Sunday, 9 August 2015

Raspberry Pi 2

RPi2 Doc


My uncle from California came to visit us up in Canada on August 2, when he asked what I would like as a present I suggested a Raspberry Pi 2 Model B and here it is! My plan is to see what the Pi can do; I'll be mostly focusing on programming, GPIO, and remote access.


I took programming 11 last semester, we mostly worked in Ruby and then some Java at the end of the year. I found Python to be similar to Ruby and transferred a lot of knowledge over. Making a new script by going to File>New Window I started with the classic 'Hello World!' script that says 'Hello World!' in console, the code looks like this:
print ('Hello World!')
 Yup, it's that simple, now go to Run>Run Module and you will see you script running in the original IDLE3 window!

Comments, Importing, and Variables

Now lets make a code that ask the user for their name, waits one second, then greets the user. I added comments by typing '##' before typing what I want. Comments are important so you (and other people) will know for example, what this specific line is for, comments are not read when the program is running and are purely made to supply information to the person looking at the script. As you can see through the code I explain how time is imported at the beginning to make 'time.sleep(amount of seconds)' work. You can also see I have a variable called 'name' in this script, 'name' says 'What is you name?' in console then waits for user input, it then stores this user input in the variable as a string (ie text so you can't use it in a math calculation, I'll get to variable types in the next section), you can see I can access this variable later and I used it in the last line where the program greets you with your personal 'name' you typed in beforehand. 
The code looks a little weird on the blog (I'll try to figure out how to fix it) but if you copy and paste the text into an IDE or something like Notepad++ (regular notepad is terrible as it doesn't keep formatting like tabs or enters).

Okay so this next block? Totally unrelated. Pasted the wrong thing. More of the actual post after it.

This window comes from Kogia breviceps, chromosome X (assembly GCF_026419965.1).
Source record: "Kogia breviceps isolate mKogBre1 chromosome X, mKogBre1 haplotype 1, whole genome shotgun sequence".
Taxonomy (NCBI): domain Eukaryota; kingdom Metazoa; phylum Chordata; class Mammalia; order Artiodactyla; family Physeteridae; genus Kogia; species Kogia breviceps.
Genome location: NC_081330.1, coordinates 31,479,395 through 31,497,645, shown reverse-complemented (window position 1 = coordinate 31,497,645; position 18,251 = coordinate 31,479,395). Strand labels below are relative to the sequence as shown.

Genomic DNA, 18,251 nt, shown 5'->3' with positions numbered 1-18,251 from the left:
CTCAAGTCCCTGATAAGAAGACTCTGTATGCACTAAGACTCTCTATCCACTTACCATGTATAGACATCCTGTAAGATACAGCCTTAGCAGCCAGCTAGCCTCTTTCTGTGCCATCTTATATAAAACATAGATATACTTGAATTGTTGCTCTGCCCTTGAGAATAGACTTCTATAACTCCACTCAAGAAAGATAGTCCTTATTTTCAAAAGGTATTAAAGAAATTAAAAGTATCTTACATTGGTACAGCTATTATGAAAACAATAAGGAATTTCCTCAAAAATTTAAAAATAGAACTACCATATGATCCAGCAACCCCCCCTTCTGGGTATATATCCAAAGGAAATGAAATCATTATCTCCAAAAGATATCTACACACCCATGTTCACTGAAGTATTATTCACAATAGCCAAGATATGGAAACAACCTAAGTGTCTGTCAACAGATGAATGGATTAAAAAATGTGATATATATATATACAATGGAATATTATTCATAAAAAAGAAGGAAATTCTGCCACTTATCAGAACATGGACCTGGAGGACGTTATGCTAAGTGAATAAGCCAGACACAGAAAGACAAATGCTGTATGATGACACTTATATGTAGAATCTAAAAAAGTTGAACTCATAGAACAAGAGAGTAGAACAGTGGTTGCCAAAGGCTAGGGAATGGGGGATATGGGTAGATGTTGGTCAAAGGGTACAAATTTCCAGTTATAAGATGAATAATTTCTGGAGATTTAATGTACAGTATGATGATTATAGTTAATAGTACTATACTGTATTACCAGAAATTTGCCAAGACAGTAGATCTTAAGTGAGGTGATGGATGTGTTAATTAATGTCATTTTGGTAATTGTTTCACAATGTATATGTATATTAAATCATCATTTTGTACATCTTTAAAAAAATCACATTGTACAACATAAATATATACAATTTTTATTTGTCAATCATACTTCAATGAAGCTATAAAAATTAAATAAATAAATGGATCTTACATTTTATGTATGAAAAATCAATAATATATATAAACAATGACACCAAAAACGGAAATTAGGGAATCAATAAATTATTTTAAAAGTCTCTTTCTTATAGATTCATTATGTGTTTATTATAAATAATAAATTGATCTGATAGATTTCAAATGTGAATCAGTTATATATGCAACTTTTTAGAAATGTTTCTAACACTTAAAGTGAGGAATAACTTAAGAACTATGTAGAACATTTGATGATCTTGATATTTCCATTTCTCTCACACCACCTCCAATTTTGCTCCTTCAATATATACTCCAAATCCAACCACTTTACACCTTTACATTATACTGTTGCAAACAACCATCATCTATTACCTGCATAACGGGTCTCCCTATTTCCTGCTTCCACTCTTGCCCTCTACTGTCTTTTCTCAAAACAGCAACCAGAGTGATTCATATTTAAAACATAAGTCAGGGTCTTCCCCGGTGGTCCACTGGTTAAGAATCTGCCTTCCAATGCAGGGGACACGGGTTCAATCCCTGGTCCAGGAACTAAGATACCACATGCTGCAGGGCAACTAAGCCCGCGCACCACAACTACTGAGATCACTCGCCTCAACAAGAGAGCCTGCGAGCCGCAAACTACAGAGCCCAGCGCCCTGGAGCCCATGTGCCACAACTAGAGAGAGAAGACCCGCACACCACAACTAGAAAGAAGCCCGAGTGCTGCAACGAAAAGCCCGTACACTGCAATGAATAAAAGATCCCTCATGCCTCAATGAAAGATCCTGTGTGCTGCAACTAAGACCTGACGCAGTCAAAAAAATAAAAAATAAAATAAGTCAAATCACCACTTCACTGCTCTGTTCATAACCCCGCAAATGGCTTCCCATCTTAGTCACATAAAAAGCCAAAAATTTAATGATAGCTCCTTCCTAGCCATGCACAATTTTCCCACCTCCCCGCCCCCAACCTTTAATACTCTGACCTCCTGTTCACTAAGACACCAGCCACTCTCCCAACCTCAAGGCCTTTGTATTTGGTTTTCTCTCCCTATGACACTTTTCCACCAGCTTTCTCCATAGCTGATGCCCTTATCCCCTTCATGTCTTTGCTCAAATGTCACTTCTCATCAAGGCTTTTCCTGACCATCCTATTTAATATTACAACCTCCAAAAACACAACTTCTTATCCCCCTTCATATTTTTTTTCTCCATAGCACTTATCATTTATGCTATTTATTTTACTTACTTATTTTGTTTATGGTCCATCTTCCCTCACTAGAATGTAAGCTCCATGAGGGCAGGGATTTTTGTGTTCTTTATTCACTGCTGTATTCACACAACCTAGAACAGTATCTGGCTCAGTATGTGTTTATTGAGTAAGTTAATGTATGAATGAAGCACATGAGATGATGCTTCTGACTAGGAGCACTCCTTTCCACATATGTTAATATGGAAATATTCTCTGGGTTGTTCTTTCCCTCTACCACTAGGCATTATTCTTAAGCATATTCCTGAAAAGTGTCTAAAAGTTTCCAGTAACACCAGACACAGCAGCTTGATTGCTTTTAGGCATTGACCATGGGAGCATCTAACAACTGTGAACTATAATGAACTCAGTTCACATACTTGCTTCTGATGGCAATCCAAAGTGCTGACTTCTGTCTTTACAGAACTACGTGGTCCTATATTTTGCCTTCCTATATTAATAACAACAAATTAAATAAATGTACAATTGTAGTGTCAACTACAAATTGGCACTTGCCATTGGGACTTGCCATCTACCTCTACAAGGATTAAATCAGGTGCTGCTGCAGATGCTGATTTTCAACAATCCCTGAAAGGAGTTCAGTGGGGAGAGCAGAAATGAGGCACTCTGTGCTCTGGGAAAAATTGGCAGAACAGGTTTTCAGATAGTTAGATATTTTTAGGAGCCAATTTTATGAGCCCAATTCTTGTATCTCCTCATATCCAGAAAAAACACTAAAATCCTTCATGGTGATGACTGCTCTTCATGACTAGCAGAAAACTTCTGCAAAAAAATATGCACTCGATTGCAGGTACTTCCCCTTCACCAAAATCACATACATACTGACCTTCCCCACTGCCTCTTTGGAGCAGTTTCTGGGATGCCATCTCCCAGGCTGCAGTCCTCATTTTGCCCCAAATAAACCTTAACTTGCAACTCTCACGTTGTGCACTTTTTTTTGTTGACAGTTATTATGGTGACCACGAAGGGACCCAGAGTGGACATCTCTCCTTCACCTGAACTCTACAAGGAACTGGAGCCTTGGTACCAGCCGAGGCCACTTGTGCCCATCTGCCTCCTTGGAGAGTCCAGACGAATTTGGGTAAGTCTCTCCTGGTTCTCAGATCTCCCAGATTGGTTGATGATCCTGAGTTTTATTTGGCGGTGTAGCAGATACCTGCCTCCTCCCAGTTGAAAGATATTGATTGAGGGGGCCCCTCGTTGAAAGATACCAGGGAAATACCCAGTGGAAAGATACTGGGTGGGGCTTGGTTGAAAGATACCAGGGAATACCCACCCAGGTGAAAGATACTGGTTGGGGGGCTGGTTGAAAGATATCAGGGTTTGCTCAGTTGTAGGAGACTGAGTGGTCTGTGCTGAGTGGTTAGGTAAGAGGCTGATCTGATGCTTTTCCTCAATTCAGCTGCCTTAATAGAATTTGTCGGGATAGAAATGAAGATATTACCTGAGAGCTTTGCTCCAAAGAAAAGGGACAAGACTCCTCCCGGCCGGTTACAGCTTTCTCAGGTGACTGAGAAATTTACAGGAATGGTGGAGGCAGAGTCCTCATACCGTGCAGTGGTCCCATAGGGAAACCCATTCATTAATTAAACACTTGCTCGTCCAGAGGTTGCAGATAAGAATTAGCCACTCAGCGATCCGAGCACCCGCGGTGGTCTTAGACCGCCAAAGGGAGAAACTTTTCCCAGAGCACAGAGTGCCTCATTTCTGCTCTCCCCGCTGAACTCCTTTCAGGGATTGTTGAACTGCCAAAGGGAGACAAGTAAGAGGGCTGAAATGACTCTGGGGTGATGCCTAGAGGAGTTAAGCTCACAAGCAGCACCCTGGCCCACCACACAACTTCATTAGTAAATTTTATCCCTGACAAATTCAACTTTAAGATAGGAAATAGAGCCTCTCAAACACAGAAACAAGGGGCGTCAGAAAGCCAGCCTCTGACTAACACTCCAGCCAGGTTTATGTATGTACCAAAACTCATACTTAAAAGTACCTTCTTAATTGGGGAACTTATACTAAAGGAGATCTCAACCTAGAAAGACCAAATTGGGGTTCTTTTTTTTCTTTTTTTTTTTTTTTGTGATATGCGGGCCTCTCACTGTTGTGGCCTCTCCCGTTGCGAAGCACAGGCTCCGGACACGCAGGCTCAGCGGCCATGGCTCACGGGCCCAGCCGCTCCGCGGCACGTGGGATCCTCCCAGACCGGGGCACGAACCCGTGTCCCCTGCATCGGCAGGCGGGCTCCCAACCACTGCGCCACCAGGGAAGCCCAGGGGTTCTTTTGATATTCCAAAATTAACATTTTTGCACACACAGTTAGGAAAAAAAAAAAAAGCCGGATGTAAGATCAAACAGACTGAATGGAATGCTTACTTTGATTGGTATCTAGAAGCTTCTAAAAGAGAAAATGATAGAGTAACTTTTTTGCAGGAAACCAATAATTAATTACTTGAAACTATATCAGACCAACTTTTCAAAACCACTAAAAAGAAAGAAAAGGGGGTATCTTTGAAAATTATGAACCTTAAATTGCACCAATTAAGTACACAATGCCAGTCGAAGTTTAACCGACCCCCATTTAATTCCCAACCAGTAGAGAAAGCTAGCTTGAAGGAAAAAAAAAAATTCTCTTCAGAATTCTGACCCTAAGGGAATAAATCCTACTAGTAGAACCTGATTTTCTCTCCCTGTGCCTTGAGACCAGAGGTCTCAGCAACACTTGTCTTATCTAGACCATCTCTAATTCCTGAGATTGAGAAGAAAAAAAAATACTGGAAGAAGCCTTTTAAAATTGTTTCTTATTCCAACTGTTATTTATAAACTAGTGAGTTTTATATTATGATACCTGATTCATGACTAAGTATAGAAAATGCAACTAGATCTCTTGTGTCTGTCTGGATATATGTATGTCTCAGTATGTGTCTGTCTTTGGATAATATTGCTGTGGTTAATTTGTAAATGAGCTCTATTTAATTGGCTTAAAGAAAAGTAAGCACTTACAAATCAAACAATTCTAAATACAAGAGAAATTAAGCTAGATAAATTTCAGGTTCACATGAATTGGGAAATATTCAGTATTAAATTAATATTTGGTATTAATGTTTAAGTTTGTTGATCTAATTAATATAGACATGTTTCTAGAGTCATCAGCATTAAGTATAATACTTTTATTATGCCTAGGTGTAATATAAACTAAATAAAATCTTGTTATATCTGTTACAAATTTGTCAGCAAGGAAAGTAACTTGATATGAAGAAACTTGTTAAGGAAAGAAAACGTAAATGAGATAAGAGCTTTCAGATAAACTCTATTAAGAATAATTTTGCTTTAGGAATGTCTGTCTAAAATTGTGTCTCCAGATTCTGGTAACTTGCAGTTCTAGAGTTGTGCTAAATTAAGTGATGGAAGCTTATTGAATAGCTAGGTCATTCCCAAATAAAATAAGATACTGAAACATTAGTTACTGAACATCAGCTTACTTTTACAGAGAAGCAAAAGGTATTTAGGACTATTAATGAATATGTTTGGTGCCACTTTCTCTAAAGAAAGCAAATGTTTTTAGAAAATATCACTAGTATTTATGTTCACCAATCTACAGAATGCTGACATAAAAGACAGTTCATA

import time ##imports the time asset which it required for the sleep function

print ('Greetings, my name is Raspberry Pi the Second of Model B')
name = input('What is your name?') ##this is the variable 'name' it equals input from the user and prints whatever is in the brackets into console
time.sleep(1) ##this is why we imported time at the start of the program, this line here lets the program sleep (wait) for a second before moving to the next line
print ('Nice to meet you ' + name + ', have a wonderful day') ##this prints the preset quotes plus whatever the variable 'name' has in between

Variable Types and Converting Between Them

Lets learn a bit about variable types, the 4 you need to know right now are:
  1. String, a string is used when collecting or printing out text, you can't use a string in a math equation, you can change a (float or int) variable to a string by typing 'str(variableName)'
  2. Float, a variable that holds numbers with decimals, you can use a float in a math equation, for example a line of code to multiply the float by 2 looks like 'variableName*2', you can change a (string or int) variable into a float by typing 'float(variableName)'
  3. Integer, similar float but it doesn't hold decimals, use this if you know you will not be dealing with decimals because it's faster or something, you can change a (string or float) variable to an integer by typing 'int(variableName)'
  4. Boolean, a True/False variable used often in IF and While statements (we will get to these later), when converting if your variable is empty or contains '0' it will be false, if not it's true, you can change a (string, float or int) variable to a boolean by typing 'bool(variableName)' 

GPIO Specific

To start programming your RPi GPIO you need to to 'apt-get -y install python3-rpi.gpio' this allows you to use 'import RPi.GPIO' in your python scripts, this is needed for your scripts to communicate with the RPi GPIO.
Take a look at this quality tutorial on Sparkfun, it's for the original RPi but it still applies to the RPi2 since (most) tutorials transfer seamlessly to the updated model.

*This blog will be updated/edited whenever I have the time so bookmark to keep updated :)

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